FEMA continues to support the Puerto Rico and the U.S. Virgin Islands in their response to Earl. FEMA staff are on the ground in both areas working closely with commonwealth and territorial officials, and FEMA has deployed an Incident Management Assistance Team (IMAT) to St. Thomas and to San Juan, where staff are on watch around the clock monitoring developments.

FEMA also continues to monitor Tropical Storm Fiona, which according to the National Weather Service, is expected to pass north of the Leeward Islands today. According to the National Weather Service, tropical storm warnings are in effect for the Turks and Caicos Islands. A warning is typically issued 36 hours before the anticipated first occurrence of tropical storm force winds, conditions that make outside preparations difficult or dangerous. Additional rainfall of 1 to 2 inches is expected today in Puerto Rico, with possible isolated maximum amounts of 12 inches. These rains could cause life-threatening flash floods and mudslides. The Governor of Puerto Rico has issued a State of Emergency.

FEMA is also coordinating across the federal government to ensure commonwealth and territorial officials have the support they need. Federal and other support includes:

* Department of Health and Human Services (HHS) has deployed a Regional Emergency Coordinator (REC) to the U.S. Virgin Islands in support of the FEMA Incident Management Assistance Team (IMAT) there, and has other resources prepositioned and ready for deployment.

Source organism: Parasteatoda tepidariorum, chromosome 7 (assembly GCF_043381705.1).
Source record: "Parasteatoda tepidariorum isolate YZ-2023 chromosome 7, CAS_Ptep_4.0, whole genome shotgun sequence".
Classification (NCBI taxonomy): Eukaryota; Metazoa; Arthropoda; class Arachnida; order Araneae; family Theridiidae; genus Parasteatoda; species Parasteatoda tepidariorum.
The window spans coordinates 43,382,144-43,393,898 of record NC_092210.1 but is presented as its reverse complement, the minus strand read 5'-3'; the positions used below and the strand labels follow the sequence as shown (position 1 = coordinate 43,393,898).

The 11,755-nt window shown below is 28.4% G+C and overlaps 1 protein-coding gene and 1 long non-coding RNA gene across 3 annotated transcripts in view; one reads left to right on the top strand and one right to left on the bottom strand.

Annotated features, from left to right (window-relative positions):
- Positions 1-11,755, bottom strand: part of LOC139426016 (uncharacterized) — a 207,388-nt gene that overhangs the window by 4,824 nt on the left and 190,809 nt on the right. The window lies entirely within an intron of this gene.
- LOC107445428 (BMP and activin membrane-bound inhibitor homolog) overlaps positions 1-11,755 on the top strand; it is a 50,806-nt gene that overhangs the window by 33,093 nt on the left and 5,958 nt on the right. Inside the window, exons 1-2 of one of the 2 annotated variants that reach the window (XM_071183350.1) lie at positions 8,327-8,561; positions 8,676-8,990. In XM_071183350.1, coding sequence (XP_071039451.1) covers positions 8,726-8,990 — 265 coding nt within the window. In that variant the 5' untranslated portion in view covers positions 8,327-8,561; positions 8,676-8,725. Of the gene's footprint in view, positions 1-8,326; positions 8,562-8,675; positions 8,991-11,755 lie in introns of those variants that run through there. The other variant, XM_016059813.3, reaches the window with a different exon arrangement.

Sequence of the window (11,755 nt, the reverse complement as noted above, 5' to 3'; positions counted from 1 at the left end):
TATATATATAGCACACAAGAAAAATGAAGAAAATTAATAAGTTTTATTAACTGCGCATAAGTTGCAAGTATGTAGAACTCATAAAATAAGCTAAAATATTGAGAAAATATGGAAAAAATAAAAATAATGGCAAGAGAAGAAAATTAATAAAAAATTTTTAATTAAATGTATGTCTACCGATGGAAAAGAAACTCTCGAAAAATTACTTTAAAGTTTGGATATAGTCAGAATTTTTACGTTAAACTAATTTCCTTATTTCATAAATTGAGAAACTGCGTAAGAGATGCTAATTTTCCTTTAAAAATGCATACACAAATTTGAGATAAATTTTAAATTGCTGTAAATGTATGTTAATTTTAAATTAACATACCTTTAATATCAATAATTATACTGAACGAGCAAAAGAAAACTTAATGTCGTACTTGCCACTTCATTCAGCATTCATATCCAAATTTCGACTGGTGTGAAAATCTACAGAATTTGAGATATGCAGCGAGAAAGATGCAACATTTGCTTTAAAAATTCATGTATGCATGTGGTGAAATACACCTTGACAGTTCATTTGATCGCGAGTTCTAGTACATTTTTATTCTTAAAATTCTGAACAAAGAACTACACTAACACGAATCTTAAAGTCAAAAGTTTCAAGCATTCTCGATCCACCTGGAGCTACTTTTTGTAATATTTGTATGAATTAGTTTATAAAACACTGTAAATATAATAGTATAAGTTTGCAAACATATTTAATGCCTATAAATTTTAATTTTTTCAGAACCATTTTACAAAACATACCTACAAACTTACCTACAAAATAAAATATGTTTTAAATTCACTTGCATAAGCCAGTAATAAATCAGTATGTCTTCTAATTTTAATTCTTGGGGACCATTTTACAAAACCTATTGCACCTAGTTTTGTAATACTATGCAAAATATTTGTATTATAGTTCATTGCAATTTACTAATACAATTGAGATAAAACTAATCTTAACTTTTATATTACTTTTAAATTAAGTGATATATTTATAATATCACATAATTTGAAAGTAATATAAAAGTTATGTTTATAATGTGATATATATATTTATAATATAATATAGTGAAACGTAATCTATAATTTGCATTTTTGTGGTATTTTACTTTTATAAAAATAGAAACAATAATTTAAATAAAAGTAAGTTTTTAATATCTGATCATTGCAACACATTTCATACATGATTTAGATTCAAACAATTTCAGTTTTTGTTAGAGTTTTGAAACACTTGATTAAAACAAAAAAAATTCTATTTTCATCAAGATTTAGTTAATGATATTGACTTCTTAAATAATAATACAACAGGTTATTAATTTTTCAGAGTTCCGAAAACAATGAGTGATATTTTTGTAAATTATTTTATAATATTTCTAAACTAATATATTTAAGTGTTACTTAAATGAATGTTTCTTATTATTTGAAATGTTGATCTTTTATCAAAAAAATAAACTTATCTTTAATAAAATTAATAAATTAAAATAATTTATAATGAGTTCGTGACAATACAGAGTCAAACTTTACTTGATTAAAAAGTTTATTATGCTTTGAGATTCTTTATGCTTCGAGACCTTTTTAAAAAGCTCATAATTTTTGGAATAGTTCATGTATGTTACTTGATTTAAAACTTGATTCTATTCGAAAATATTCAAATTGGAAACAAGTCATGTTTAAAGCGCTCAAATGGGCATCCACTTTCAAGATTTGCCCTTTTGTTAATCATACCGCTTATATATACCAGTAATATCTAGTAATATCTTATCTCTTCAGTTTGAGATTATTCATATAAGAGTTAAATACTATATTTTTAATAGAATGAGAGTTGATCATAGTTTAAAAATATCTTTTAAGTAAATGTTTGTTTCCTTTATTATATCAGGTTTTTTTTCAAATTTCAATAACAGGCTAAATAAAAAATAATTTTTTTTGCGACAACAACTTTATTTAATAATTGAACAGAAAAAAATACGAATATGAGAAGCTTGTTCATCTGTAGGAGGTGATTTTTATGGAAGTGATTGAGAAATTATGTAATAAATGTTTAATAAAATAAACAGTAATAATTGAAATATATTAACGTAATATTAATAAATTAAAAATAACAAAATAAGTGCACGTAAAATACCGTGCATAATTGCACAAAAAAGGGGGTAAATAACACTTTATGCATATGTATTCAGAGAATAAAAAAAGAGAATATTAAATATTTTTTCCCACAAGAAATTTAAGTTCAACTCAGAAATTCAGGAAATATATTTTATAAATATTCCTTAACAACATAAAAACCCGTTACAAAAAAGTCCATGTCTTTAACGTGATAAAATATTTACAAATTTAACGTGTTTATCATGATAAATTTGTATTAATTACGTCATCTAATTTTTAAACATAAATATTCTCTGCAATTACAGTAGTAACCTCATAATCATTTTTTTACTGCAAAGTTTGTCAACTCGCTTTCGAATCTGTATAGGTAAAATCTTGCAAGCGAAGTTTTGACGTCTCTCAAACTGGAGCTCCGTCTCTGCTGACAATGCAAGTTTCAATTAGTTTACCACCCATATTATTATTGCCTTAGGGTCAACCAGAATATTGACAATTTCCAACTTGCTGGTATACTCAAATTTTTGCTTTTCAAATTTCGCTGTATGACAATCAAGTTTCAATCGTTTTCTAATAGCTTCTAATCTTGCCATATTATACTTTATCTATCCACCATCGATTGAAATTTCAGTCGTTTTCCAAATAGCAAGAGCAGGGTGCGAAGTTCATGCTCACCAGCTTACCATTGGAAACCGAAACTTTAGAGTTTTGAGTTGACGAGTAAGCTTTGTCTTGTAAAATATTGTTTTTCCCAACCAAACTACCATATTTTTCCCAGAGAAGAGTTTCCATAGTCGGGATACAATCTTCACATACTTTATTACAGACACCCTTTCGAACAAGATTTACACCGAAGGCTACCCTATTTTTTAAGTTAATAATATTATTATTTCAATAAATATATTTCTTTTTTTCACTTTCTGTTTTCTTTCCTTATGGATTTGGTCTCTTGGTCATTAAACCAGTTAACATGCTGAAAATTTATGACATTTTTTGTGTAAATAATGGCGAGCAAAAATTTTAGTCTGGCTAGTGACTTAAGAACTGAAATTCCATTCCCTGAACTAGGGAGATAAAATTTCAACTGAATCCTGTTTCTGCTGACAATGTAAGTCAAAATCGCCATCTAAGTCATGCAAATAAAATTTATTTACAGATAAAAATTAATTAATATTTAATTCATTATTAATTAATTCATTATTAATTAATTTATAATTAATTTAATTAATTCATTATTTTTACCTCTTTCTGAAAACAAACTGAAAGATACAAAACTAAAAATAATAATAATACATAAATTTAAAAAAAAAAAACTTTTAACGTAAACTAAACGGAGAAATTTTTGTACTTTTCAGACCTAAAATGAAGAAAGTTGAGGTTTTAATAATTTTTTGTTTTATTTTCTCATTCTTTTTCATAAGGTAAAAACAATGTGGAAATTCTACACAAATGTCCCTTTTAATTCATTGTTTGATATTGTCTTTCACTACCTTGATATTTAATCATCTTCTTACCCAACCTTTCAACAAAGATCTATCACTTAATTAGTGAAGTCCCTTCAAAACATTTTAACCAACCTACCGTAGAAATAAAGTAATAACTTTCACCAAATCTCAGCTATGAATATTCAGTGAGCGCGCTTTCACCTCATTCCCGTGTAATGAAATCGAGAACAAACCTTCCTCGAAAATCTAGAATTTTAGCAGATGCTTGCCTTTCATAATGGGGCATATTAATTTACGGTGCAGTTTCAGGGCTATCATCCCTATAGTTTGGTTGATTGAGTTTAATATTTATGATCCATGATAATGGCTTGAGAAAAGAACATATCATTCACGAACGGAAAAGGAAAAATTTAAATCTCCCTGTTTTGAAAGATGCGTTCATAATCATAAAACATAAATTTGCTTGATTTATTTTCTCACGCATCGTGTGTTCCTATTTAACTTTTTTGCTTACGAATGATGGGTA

* Department of Defense (DOD) has activated a Defense Coordinating Officer (DCO) in St. Thomas and a State Emergency Preparedness Liaison Officer (SEPLO) team in Puerto Rico ready to support a response if needed.
* U.S. NORTHCOM is conducting weather reconnaissance flyovers today, including one departing from St. Croix, and one departing from Keesler Air Force Base in Biloxi, Miss.
* U.S. Coast Guard (USCG) has closed U S. Virgin Islands seaports and has redirected cruise ships slated for the area. Coast Guard assets have also been on alert and prepared to help in search and rescue efforts.
* American Red Cross has personnel on the ground in the U.S. Virgin Islands.

FEMA has life-saving and life-sustaining commodities and supplies strategically located across the country to support states in their response, including in the areas of possible impact. These supplies, including water, meals, tarps, blankets, generators and other essential items, can be replenished through the national logistics supply chain.

The National Weather Service remains the source of official severe weather watches and warnings, including flash flooding which can take only a few minutes to develop in the case of heavy rains.

FEMA encourages all individuals in the region to listen to NOAA Weather Radio and their local news to monitor for severe weather updates, and to follow the directions provided by their local officials.

FEMA's mission is to support our citizens and first responders to ensure that as a nation we work together to build, sustain, and improve our capability to prepare for, protect against, respond to, recover from, and mitigate all hazards.